Podcast Episode 8

AI in Construction & Maintenance: Improving Training, Quality, & Productivity

Matt Kleiman, CEO of Cumulus Digital Systems, takes us on a journey through his aerospace background to founding Cumulus. With a focus on digitizing construction, Matt discusses the challenges of AI adoption in the industry and highlights the importance of structured data at the worker level. His insights shed light on the transformative power of AI in improving productivity and safety, making this episode a must-listen for those interested in the future of construction and maintenance.

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Ryan: Welcome, everyone, to the AiFounders podcast show. Our podcast is dedicated to celebrating the remarkable accomplishments of AI innovators, entrepreneurs, and visionary founders, captivating their stories behind the movements. I am your host, Ryan Davies. I have the honor of hosting today’s AI in construction and maintenance, focusing on improving training, quality, and production with our special guest, Matt Kleiman.

Matt: Hey, Ryan, great to be here. Always enjoyed speaking with you.

Background and Journey into AI in Construction

Ryan: This is such a great topic. Your expertise is unparalleled in this area. I can’t wait to dive in. For those just getting introduced to Matt, he is the co-founder and CEO of Cumulus Digital Systems, a company dedicated to digitizing quality insurance and productivity efficiencies in industrial maintenance and construction. Matt is a thought leader in industrial IoT, connected worker, connected workforce, digital transformation, and construction technology. Congratulations on your new book. We’ll discuss that further. Well, Matt, let’s dive right in. We’re talking about the construction and maintenance industry, which is incredibly technology-heavy. However, despite that, it remains a legacy industry, relying on pen and paper. Tell us about your journey and what inspired you to bring AI into these legacy areas successfully.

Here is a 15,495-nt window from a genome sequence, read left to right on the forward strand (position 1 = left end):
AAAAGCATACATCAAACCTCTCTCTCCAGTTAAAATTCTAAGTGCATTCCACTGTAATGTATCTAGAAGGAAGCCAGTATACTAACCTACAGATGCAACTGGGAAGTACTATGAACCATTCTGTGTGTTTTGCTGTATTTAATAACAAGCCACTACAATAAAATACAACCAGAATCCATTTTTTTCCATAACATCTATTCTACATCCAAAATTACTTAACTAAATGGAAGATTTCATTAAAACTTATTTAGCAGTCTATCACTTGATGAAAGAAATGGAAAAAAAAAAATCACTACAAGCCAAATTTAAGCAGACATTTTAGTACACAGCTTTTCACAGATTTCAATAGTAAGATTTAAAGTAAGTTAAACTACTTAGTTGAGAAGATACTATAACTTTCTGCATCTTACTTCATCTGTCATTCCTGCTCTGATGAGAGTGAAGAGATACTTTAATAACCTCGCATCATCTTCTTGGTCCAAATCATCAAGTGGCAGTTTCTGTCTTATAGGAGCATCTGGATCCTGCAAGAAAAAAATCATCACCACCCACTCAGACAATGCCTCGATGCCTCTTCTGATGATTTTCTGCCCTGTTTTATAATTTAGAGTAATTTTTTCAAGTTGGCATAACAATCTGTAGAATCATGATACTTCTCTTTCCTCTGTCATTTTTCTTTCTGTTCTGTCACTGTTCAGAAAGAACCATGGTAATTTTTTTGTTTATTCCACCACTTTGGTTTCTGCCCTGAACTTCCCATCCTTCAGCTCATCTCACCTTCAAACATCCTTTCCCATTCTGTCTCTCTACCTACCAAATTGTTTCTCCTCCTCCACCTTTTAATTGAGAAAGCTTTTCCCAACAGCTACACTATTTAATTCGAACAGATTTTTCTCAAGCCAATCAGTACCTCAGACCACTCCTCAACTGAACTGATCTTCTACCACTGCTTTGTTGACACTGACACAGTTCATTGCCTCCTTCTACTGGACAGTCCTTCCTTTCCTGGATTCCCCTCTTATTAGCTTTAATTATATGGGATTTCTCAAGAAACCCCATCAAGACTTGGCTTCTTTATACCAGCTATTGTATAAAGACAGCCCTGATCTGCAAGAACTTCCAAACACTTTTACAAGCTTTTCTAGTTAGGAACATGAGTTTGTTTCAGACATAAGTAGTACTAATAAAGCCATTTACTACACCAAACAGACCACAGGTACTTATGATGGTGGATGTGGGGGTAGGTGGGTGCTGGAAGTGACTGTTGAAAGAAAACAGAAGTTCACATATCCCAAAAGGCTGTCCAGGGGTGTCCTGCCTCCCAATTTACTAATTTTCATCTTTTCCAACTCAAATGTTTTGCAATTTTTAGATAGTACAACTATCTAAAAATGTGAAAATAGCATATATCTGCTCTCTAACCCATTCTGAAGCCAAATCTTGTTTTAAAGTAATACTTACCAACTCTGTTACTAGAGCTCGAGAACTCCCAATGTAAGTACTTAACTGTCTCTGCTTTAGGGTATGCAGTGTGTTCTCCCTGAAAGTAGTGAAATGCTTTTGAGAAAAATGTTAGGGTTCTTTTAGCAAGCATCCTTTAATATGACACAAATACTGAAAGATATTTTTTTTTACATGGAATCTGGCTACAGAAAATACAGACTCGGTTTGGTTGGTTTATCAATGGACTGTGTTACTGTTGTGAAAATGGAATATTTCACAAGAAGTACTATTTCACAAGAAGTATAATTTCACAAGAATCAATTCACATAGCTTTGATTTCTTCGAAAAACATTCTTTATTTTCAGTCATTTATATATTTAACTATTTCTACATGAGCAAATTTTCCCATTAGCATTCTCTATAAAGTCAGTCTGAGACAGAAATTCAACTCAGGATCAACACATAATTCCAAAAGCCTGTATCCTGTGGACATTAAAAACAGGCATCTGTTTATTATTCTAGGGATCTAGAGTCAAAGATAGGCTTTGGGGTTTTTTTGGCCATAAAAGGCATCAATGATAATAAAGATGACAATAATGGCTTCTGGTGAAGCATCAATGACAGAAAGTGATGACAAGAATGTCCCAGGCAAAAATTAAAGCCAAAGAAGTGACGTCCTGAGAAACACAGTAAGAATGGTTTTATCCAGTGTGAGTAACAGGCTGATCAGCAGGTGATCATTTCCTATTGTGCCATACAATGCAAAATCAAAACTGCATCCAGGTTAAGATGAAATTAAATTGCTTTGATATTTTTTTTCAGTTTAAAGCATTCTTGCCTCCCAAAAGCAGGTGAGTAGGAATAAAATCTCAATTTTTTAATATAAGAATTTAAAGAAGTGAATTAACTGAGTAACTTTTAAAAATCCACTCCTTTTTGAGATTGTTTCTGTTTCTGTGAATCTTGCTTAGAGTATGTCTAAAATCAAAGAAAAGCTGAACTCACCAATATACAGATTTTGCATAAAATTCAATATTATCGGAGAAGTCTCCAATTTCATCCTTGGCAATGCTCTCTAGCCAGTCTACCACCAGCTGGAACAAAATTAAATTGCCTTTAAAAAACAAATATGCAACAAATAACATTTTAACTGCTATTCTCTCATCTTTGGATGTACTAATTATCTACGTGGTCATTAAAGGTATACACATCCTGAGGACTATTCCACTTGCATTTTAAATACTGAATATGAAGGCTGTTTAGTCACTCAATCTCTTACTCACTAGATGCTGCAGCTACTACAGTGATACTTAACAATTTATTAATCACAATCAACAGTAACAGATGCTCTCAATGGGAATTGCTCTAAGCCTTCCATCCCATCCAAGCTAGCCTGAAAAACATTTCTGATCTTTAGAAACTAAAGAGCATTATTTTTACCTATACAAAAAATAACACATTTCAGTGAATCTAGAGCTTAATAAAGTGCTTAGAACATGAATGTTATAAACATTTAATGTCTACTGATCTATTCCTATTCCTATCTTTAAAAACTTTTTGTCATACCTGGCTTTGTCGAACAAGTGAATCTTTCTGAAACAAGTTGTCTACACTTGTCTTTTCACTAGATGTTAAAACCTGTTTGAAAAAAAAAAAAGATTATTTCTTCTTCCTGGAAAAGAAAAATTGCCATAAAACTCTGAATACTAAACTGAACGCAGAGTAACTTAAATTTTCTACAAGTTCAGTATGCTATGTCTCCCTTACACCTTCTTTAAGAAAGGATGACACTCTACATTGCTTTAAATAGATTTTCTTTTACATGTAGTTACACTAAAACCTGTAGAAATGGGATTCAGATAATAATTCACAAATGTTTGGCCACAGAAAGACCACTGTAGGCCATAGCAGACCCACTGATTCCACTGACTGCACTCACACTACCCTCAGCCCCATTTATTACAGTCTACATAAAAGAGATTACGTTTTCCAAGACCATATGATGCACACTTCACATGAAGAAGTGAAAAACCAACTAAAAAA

Matt: Thanks, Ryan. You’re correct that it’s a legacy industry crucial to the global economy. The technology challenges are unparalleled, and it’s vital for our future. However, it remains an old-school industry, using analog systems and lagging in digital transformation. My journey started in aerospace, and after the Deepwater Horizon disaster, Shell hired me to bring capabilities from aerospace to enhance safety. After six years, I left to start Cumulus. The industry faced challenges in adopting AI products due to the lack of accessible data. Companies asked for data, but less than 10% of construction was in usable form. This led to the creation of Cumulus, focusing on digitizing Work at the individual worker level to create structured data. With the release of new LLMs, we can now make sense of human language in construction documentation, enabling the creation of digital workflows.

AI in Construction – Improving Training, Quality, and Production

Ryan: That’s perfect. You touched on the challenge of different languages in the construction industry and the need to improve communication. The focus of AI in construction extends beyond productivity to areas like safety and training. Can you paint a picture of how AI can improve the grand scale in various aspects?

Matt: AI is valuable wherever a person needs to follow a process. In construction, from building houses to complex structures, inspections and processes are critical. This extends to every business, like a bakery, ensuring daily production. AI helps streamline these processes by making it easier for individuals to gather and interpret information, improving efficiency in the last 10 percent of their tasks.

Ryan: Perfect. Yeah. And it eliminates that interpretation gap that might be there. You have different people who see things in different ways. Looking at safety standards or whatever it is it eliminates the gray area and really drives it down to that point. As you mentioned, it gives the ability for a company to be more productive, putting workers to work more in safer environments and scaling up their business in ways they probably didn’t know were possible. So, with that said, this data is all-important. You mentioned this is really legacy stuff. We talked before the podcast about how you’ve got people with Sharpies on butcher paper whiteboards behind them that fade into existence over time. How have you been able to collect and arrange the data to help the industry in such a profound way?